This past weekend, after a long day of racing around to do errands, I returned home only to run into one of my elderly neighbors. She approached me and asked me about her recent vacuum purchase (don’t worry, I’ll explain). You see, a year and a half prior, she had ran into me on Black Friday and saw the new vacuum that I had purchased (that I was probably way too ecstatic about!) and had many questions for me regarding vacuums. I was happy to explain to her why I loved my recent purchase so much. 😊
She mentioned that she was having issues with the vacuum and was concerned that perhaps she hadn’t put it together properly. I gave her a smile, told her I needed to run inside to put my groceries away, but then I would come over and look at the vacuum for her.
I made my walk to her home, and upon entering, noticed that she didn’t seem as happy as she had when I ran into her earlier. I asked her how she was doing and if there was something wrong and she immediately had tears in her eyes and began to tell me how her daughter was dying. I didn’t pry for too many details, but she informed my that her daughter is an alcoholic and it’s to the point of no return; she now has so much fluid build-up that she’s living in a hospital so that it can constantly be pumped out.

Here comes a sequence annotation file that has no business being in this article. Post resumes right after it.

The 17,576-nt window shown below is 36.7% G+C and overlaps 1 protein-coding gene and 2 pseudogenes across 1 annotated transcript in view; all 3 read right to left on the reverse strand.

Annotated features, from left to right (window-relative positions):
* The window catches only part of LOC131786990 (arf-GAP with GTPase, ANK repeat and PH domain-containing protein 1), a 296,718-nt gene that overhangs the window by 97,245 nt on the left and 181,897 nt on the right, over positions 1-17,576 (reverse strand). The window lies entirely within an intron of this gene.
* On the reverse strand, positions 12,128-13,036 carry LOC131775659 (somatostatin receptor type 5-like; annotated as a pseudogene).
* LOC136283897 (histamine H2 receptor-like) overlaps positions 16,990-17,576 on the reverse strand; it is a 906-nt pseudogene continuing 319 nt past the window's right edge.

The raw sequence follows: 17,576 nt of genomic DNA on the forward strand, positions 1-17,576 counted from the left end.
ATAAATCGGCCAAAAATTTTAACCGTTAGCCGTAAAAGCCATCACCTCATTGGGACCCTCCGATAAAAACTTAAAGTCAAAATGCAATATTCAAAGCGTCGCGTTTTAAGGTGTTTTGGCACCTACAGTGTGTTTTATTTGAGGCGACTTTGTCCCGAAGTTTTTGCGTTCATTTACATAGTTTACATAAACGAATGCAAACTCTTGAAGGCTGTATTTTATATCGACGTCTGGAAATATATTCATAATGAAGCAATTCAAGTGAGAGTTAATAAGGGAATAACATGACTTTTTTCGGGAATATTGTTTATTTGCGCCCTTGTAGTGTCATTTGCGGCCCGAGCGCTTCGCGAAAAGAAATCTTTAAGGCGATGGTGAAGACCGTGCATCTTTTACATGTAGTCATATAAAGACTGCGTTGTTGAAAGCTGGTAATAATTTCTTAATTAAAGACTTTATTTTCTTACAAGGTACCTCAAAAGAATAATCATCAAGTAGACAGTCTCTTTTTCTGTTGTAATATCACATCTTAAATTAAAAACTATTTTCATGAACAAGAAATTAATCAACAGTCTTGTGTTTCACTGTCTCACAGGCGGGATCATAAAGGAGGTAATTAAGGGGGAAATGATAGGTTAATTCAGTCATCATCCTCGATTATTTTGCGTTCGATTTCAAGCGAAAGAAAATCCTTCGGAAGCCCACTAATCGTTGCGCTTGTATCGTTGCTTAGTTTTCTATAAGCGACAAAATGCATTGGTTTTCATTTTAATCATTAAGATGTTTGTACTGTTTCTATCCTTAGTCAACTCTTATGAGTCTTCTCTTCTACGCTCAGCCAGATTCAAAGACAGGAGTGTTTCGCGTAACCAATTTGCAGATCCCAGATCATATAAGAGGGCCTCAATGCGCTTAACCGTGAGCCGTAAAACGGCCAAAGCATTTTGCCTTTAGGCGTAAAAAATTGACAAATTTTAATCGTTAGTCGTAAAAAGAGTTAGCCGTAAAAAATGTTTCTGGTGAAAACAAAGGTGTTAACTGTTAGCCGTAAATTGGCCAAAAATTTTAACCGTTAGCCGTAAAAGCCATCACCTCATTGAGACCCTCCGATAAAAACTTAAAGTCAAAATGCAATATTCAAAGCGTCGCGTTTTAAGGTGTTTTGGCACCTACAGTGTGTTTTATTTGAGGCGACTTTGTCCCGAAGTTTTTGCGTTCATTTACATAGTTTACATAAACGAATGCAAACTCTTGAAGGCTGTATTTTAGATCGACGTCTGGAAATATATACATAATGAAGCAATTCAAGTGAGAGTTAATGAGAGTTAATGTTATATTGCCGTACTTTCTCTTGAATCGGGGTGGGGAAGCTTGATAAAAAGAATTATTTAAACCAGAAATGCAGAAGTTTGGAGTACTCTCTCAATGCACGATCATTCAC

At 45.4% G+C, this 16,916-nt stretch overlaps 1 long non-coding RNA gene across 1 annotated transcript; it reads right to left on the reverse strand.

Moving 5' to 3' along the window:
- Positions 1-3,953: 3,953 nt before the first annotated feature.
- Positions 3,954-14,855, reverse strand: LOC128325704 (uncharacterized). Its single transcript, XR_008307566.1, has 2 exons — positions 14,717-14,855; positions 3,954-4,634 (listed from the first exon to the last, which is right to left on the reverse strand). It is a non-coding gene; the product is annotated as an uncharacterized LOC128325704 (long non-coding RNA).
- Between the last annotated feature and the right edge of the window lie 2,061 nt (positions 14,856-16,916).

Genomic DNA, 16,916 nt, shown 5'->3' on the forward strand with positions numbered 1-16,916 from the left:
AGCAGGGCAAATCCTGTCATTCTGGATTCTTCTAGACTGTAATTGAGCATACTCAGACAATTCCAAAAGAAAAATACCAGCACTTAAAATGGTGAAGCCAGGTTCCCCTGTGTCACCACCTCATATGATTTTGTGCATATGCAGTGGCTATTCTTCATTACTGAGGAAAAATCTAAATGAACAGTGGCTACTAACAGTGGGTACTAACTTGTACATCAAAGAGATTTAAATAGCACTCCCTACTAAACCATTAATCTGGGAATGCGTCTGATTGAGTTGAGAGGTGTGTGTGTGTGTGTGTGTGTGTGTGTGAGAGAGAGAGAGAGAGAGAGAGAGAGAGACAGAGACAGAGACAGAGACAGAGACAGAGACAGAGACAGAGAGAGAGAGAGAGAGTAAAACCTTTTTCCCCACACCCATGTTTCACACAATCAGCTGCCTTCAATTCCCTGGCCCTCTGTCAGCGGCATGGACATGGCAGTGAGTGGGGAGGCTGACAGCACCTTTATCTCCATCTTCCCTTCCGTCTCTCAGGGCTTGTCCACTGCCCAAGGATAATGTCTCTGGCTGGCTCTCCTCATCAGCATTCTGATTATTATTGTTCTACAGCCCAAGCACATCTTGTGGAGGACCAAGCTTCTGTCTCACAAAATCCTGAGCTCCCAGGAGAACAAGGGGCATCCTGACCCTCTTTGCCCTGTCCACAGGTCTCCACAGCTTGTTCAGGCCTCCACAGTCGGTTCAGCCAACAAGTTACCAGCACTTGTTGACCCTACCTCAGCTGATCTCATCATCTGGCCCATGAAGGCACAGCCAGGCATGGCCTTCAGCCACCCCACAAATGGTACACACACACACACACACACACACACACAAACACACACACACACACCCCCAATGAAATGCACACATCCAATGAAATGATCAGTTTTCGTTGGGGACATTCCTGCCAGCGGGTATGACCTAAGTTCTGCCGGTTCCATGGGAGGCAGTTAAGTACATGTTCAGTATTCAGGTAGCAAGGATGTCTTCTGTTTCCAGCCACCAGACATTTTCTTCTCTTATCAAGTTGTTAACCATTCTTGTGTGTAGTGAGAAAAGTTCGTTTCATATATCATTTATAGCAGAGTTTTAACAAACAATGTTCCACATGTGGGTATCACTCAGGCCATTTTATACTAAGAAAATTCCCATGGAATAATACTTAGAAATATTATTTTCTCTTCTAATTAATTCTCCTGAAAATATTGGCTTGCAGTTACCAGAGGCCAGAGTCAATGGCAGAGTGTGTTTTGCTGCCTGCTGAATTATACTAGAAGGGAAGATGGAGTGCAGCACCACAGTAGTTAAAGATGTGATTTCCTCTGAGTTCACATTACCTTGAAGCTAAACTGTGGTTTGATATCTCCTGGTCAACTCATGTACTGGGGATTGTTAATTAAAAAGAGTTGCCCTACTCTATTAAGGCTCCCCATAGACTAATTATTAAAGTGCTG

We walked into her living room and she grabbed the vacuum cleaner. I quickly noticed that she had put it together and perfectly (not too shabby for a gal in her 80’s). With some quick research, I pulled up her vacuum on Amazon and noticed that the one she purchased is an entire 6 pounds heavier than the one I had bought, so I mentioned to her that perhaps the heavier weight is what makes vacuuming feel like a chore (wait a minute….it is a chore….).
She asked if I would sit down and we began talking. Like, really talking. Deep, meaningful conversation.
She told me about her 15 years of being a stay-at-home mom to her four children. She told me about her work experience after her kids were all out of the house. We chatted about religion, morals, values, work ethic, and quality family time.
Before I knew it, I had been there for over an hour.
The time came for me to leave, so before I walked out the door, I asked if I could give her a hug.
That hug felt like it lasted for an eternity.
That hug felt like she hadn’t had one in quite some time.
I told her if she ever needed anything, including a hug, to never hesitate to come knock on my door.
And again, tears filled her eyes and she whispered, “Liz, I definitely will.”
This isn’t a “let-me-toot-my-own-horn” blog post.
I didn’t do anything spectacular.
I didn’t do anything heroic.
I didn’t do anything out of the ordinary.
All I did was pay attention.
And I listened.
And I opened my heart to freely give love to someone in need.
We aren’t meant to be alone.
In fact, being around people, that connection and togetherness, does something to us.
It makes us feel apart of something so much larger in life.
It allows us to bond with a tribe. And that’s why I love what my mom and I do – because the best moments in life are those of connection and relational intimacy, and we do that by gathering family and friends and bringing them around the table.